Schools play a big part of our lives. Not only do they shape our development as children, but they continue to impact us when—as adults—we have children of our own. We choose our homes to be near good schools; we struggle to pay for good schools; and we struggle when our children are challenged by homework or bullies or academic failure.
But most of us accept the current state of schools as a “given” and accept these enormous impacts on our home lives. We shouldn’t.
Schools are pipelines to the future
Schools are institutions with a very difficult task: they have to prepare the next generation to live in the future. Yet most schools operate in the past. Many primary and secondary schools of today are little changed from their counterparts 50 years ago, so instead of preparing children for the future, they’re not even preparing them for the present.
As part of a large American research project about the future of schools, George Copa undertook a ground-up redesign of the high school. He asked teachers, parents and employers what they want of high school graduates, what educational processes were needed to produce such graduates, and finally, what kind of institution could support such processes. The resulting new educational designs were prototyped in practice; one was the Zoo School in Minnesota.
A rendering and photograph of students’ workstations, or cubicles.
The results were radical, and wonderful.
School size was limited to 400—the largest size where everyone could still know each other. When students first enrolled, they were assigned to a team of four: just like in the workplace, where we work in teams. Again, just like in the workplace, they had no choice of team-mates.
They work on real-world problems (drawn from an adjoining zoo—hence the name) to which no-one knows the answers, and are graded by presentations to juries of their peers. The school is built around a forum where students gather to debate and vote on issues affecting them. All this models the real world of workplace and politics.
But such schools are rare. Why?
Schools are inherently backwards looking
Schools are part of a wider educational system that is very difficult to change:
- School change requires political change
- Politicians respond to voters
- Voters’ knowledge of education comes from their own education…
- …which was decades ago, so they tend to be backwards looking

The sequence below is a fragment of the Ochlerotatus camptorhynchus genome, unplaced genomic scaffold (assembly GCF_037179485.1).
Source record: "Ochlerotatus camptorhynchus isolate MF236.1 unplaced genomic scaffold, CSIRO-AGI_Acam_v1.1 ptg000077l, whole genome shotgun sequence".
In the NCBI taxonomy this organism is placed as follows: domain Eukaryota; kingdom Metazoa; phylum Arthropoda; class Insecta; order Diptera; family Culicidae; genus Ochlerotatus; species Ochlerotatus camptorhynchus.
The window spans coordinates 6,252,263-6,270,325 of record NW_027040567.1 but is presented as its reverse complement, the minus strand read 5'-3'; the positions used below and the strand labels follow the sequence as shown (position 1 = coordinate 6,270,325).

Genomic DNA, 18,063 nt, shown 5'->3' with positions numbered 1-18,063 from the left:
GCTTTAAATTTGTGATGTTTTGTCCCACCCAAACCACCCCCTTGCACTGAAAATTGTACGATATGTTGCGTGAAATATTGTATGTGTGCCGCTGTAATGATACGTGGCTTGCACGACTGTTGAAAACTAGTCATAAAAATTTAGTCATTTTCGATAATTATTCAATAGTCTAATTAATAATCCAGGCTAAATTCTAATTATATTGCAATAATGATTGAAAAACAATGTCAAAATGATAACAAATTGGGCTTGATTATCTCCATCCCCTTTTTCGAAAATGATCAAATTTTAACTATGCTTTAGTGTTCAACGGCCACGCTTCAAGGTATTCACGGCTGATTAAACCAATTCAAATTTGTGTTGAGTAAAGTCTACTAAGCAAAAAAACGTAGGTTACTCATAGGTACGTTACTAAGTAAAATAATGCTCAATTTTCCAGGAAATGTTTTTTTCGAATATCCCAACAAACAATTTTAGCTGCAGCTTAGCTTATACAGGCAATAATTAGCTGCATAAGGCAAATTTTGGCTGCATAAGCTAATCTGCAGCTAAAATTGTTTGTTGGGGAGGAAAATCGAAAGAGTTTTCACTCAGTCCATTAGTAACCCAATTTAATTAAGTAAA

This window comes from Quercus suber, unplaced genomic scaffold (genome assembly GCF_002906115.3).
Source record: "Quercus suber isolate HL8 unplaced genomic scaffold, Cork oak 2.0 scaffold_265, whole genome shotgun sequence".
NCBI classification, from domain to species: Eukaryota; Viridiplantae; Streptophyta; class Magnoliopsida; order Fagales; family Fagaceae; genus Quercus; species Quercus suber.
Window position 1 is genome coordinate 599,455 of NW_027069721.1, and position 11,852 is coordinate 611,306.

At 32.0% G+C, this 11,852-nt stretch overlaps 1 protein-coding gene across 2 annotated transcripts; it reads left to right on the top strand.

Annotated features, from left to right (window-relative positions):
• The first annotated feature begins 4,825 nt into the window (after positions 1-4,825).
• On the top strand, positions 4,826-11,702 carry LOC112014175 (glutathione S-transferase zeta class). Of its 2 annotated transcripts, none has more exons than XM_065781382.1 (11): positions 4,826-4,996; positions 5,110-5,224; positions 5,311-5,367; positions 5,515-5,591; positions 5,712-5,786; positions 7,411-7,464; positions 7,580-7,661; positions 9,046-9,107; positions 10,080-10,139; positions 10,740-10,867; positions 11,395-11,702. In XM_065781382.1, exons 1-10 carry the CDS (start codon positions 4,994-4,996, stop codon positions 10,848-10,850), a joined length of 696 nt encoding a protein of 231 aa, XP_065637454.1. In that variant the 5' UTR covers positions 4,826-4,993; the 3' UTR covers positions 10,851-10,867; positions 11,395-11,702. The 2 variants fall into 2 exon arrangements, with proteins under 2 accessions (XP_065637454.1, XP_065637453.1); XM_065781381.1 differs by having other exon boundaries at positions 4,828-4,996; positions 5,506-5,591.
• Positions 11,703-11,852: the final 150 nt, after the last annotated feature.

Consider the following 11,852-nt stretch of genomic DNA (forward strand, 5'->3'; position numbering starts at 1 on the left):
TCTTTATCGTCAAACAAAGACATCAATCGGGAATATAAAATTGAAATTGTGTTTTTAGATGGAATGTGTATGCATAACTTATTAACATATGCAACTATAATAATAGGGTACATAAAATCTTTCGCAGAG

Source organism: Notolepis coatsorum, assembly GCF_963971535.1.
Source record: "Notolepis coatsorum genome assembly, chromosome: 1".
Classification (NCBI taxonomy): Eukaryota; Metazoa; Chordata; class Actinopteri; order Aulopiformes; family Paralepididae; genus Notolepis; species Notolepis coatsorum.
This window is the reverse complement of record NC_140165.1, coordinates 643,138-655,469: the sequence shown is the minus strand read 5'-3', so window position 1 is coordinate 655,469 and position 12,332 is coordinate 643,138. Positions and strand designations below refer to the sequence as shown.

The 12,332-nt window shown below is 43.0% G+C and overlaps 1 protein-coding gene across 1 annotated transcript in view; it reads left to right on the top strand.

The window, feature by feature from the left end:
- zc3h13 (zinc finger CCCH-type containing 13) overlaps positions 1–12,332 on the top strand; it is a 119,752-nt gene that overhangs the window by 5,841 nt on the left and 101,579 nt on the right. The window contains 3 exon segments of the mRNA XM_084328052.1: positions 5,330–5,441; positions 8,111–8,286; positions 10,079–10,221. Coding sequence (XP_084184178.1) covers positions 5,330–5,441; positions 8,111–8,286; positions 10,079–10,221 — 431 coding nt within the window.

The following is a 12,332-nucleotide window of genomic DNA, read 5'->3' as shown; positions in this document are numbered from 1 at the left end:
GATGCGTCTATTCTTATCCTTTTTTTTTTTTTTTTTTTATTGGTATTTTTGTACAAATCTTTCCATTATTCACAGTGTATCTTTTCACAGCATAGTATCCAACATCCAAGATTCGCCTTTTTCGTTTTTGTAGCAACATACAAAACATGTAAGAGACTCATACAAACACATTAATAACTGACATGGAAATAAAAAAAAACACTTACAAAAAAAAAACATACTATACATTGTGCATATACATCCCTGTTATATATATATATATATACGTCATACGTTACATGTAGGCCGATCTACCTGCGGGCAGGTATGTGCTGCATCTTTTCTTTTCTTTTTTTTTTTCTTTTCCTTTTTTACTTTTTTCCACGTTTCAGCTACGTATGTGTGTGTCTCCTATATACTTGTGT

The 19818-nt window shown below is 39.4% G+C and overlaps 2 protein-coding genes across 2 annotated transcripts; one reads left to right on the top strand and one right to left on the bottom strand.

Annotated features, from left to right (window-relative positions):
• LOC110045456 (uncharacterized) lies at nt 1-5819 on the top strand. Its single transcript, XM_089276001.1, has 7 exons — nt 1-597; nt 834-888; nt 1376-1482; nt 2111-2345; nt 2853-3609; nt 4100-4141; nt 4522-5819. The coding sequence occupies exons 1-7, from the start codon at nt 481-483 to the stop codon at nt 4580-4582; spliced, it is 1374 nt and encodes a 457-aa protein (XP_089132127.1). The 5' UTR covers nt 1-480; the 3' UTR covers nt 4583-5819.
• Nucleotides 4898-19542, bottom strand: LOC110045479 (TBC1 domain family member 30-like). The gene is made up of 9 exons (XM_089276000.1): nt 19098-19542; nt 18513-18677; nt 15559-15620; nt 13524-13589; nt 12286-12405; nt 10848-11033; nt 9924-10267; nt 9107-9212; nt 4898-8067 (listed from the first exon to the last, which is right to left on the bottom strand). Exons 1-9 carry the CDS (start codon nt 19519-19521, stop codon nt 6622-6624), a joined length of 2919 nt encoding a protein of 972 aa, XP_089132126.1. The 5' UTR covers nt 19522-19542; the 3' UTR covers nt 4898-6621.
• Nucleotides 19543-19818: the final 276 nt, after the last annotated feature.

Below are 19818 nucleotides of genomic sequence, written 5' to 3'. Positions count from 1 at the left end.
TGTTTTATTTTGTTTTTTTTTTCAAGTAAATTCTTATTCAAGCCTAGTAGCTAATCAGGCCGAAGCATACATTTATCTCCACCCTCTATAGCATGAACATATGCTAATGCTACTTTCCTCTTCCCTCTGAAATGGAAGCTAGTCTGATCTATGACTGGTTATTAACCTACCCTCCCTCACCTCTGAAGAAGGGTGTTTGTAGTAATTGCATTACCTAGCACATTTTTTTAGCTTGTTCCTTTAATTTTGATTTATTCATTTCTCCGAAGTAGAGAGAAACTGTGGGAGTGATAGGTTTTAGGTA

In addition, changing education is high risk for both parents (voters) and politicians. Imagine the backlash if a change goes wrong.
As a result, contemporary high schools in many countries are unchanged from the school of 100 years ago, with the exception of a computer lab and some new gadgetry.
Schools have a hidden curriculum
We all know the curriculum: science, mathematics, social studies, languages… but educators also teach a more subtle, hidden curriculum based on assumptions, which isn’t in the books. In a typical school, in many countries, this is what a child experiences:
- Go to a specific place every day
- Be on time
- Do what the boss tells you
- Work alone at your workstation
- Work on a standardized task to which someone else knows the answer
- Get graded according to how your work conforms to the known answer
- Don’t object or criticize
This is the life of a 19th-century factory worker. That’s no accident, because the modern school system was invented to educate the children of the industrial revolution’s immigrants and rural migrants to be a workforce for new factories.
However, the revolution has moved on. In the current economy, we need people who can innovate, work in teams, be self-directing, and solve problems that have never been solved before. But this hidden curriculum—precisely because it’s unexamined in the background—powerfully trains children to do the opposite.
Wrongs can be righted
Norway recently shifted all of its high schools’ start time from 8am to 10am. This has significant impacts for habits at home, commuting parents and employers, so why did they bother?
Neuroscientists realized some time ago that the teenage brain doesn’t wake up fully until 10am, so for decades the first two hours of every high school day has been wasted.
So all these years of schools’ institutional intertia have led to terrible waste, despite the experience of millions of parents dragging teenagers out of deep slumber to get to school; some must felt that something was wrong. But now that Norway has led the way, it’s started a conversation that is going around the globe.
So remember this:
Public schools did not exist forever: they did not come out of the forehead of a Greek or Roman god, they were contrived by ordinary men and women and for just this reason they can be rebuilt or reconceived, dismantled, or replaced not by another set of gods but by plain men and women. You and I leave school as it is, can change it slightly or turn it inside out and upside down. —Jonathan Kozol, On Being a Teacher